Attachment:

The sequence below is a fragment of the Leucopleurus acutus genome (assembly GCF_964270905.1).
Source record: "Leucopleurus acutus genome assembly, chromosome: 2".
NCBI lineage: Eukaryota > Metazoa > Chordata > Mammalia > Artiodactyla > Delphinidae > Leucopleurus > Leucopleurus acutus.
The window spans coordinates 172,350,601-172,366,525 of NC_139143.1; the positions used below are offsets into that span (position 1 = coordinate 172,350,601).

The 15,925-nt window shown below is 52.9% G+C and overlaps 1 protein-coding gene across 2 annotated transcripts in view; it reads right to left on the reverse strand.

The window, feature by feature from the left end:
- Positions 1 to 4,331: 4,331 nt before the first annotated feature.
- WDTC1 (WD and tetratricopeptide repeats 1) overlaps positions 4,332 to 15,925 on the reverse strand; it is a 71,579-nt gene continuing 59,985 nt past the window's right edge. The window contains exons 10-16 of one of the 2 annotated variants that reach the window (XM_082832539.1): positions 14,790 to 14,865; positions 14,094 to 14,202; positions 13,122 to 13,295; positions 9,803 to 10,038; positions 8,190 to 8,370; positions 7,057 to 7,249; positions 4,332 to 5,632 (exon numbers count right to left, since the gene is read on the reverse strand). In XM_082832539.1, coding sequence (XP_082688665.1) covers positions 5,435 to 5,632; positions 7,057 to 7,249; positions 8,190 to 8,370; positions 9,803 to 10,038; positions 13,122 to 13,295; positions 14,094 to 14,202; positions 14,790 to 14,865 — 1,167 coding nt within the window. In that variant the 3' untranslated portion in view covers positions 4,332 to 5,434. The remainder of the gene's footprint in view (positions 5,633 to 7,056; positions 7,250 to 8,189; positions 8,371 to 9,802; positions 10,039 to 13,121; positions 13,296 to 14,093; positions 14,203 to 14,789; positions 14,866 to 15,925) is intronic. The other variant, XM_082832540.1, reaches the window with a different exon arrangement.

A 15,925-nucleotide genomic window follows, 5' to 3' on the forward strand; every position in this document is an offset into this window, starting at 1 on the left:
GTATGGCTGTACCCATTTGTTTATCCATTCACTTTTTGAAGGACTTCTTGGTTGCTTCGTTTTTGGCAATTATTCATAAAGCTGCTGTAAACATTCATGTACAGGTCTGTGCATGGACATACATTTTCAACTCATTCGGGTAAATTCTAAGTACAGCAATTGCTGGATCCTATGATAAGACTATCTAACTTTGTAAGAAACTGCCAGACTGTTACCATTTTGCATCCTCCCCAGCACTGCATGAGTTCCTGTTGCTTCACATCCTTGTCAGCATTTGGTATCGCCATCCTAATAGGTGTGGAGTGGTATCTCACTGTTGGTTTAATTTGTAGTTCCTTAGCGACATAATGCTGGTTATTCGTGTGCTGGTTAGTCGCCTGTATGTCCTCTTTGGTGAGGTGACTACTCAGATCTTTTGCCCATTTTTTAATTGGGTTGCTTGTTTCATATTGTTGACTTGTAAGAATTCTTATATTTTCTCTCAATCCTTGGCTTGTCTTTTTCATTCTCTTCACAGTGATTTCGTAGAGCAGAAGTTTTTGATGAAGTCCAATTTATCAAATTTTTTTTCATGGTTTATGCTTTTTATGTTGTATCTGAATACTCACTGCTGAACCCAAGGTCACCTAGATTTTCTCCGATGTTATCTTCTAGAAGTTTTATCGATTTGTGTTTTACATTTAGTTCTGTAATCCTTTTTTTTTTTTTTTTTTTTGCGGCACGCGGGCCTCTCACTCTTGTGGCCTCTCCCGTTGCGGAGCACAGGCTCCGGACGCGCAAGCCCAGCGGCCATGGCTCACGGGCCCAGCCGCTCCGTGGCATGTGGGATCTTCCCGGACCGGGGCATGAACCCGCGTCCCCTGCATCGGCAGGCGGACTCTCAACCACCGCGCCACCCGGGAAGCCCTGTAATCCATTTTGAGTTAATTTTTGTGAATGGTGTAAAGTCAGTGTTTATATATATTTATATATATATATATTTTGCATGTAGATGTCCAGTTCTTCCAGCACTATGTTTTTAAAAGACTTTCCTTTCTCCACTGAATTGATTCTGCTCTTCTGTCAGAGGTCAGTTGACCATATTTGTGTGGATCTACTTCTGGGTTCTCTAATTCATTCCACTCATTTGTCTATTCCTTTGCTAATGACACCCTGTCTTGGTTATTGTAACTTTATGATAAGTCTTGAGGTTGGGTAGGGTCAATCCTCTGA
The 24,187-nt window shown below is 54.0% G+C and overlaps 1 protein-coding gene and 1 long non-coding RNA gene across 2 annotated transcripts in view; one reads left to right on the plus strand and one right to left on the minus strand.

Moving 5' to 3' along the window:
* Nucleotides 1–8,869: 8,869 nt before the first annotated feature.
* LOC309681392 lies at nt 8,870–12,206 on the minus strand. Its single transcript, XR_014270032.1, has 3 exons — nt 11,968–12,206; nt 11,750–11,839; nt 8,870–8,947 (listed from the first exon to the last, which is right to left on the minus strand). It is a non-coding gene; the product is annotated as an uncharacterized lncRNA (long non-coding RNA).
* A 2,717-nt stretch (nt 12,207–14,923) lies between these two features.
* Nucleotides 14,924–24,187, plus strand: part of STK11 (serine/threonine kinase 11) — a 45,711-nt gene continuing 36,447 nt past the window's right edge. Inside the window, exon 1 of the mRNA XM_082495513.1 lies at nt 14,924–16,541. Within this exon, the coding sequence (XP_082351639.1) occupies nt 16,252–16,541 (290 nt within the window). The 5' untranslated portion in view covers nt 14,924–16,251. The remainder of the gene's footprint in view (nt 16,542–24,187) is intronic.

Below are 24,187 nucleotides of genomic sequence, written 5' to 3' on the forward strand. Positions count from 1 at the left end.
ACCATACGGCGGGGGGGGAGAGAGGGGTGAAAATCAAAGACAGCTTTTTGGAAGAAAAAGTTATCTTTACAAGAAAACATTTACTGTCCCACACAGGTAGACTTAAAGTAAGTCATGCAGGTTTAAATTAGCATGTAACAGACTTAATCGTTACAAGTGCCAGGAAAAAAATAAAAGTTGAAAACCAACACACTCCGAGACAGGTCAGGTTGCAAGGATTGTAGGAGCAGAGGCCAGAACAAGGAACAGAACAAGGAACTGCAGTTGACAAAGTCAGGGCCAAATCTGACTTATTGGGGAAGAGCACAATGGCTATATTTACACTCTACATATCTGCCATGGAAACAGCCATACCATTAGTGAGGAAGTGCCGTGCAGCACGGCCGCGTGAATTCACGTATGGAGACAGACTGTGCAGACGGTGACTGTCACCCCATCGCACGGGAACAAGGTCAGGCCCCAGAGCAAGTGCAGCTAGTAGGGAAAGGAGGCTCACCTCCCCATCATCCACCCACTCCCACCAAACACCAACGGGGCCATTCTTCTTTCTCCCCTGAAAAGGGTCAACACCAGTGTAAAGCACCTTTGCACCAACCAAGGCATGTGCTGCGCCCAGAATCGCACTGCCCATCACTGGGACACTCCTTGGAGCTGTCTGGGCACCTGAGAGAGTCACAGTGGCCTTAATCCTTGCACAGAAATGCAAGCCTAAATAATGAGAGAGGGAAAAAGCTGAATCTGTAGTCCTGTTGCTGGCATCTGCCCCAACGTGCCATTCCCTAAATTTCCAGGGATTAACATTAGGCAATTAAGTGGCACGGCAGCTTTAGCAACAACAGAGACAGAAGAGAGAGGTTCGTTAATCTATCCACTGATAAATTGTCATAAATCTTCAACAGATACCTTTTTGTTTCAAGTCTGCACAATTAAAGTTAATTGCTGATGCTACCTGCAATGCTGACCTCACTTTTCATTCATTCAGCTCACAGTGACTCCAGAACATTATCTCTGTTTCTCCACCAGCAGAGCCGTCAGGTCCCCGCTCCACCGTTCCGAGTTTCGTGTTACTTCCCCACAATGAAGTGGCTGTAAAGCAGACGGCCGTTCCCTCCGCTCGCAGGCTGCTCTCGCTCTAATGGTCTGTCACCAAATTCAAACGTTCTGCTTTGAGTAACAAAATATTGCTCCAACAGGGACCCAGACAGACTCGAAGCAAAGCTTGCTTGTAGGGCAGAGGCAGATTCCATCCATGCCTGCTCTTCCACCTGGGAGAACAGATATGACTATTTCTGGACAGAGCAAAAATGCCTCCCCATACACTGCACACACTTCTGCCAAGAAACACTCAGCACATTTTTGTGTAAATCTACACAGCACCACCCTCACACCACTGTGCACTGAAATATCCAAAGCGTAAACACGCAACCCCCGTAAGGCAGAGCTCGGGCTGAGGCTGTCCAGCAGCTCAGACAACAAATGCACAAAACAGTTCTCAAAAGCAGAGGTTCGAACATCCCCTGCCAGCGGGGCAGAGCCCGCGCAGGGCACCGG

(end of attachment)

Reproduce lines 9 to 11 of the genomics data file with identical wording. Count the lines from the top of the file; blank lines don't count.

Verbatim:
A 15,925-nucleotide genomic window follows, 5' to 3' on the forward strand; every position in this document is an offset into this window, starting at 1 on the left:
GTATGGCTGTACCCATTTGTTTATCCATTCACTTTTTGAAGGACTTCTTGGTTGCTTCGTTTTTGGCAATTATTCATAAAGCTGCTGTAAACATTCATGTACAGGTCTGTGCATGGACATACATTTTCAACTCATTCGGGTAAATTCTAAGTACAGCAATTGCTGGATCCTATGATAAGACTATCTAACTTTGTAAGAAACTGCCAGACTGTTACCATTTTGCATCCTCCCCAGCACTGCATGAGTTCCTGTTGCTTCACATCCTTGTCAGCATTTGGTATCGCCATCCTAATAGGTGTGGAGTGGTATCTCACTGTTGGTTTAATTTGTAGTTCCTTAGCGACATAATGCTGGTTATTCGTGTGCTGGTTAGTCGCCTGTATGTCCTCTTTGGTGAGGTGACTACTCAGATCTTTTGCCCATTTTTTAATTGGGTTGCTTGTTTCATATTGTTGACTTGTAAGAATTCTTATATTTTCTCTCAATCCTTGGCTTGTCTTTTTCATTCTCTTCACAGTGATTTCGTAGAGCAGAAGTTTTTGATGAAGTCCAATTTATCAAATTTTTTTTCATGGTTTATGCTTTTTATGTTGTATCTGAATACTCACTGCTGAACCCAAGGTCACCTAGATTTTCTCCGATGTTATCTTCTAGAAGTTTTATCGATTTGTGTTTTACATTTAGTTCTGTAATCCTTTTTTTTTTTTTTTTTTTTGCGGCACGCGGGCCTCTCACTCTTGTGGCCTCTCCCGTTGCGGAGCACAGGCTCCGGACGCGCAAGCCCAGCGGCCATGGCTCACGGGCCCAGCCGCTCCGTGGCATGTGGGATCTTCCCGGACCGGGGCATGAACCCGCGTCCCCTGCATCGGCAGGCGGACTCTCAACCACCGCGCCACCCGGGAAGCCCTGTAATCCATTTTGAGTTAATTTTTGTGAATGGTGTAAAGTCAGTGTTTATATATATTTATATATATATATATTTTGCATGTAGATGTCCAGTTCTTCCAGCACTATGTTTTTAAAAGACTTTCCTTTCTCCACTGAATTGATTCTGCTCTTCTGTCAGAGGTCAGTTGACCATATTTGTGTGGATCTACTTCTGGGTTCTCTAATTCATTCCACTCATTTGTCTATTCCTTTGCTAATGACACCCTGTCTTGGTTATTGTAACTTTATGATAAGTCTTGAGGTTGGGTAGGGTCAATCCTCTGA
The 24,187-nt window shown below is 54.0% G+C and overlaps 1 protein-coding gene and 1 long non-coding RNA gene across 2 annotated transcripts in view; one reads left to right on the plus strand and one right to left on the minus strand.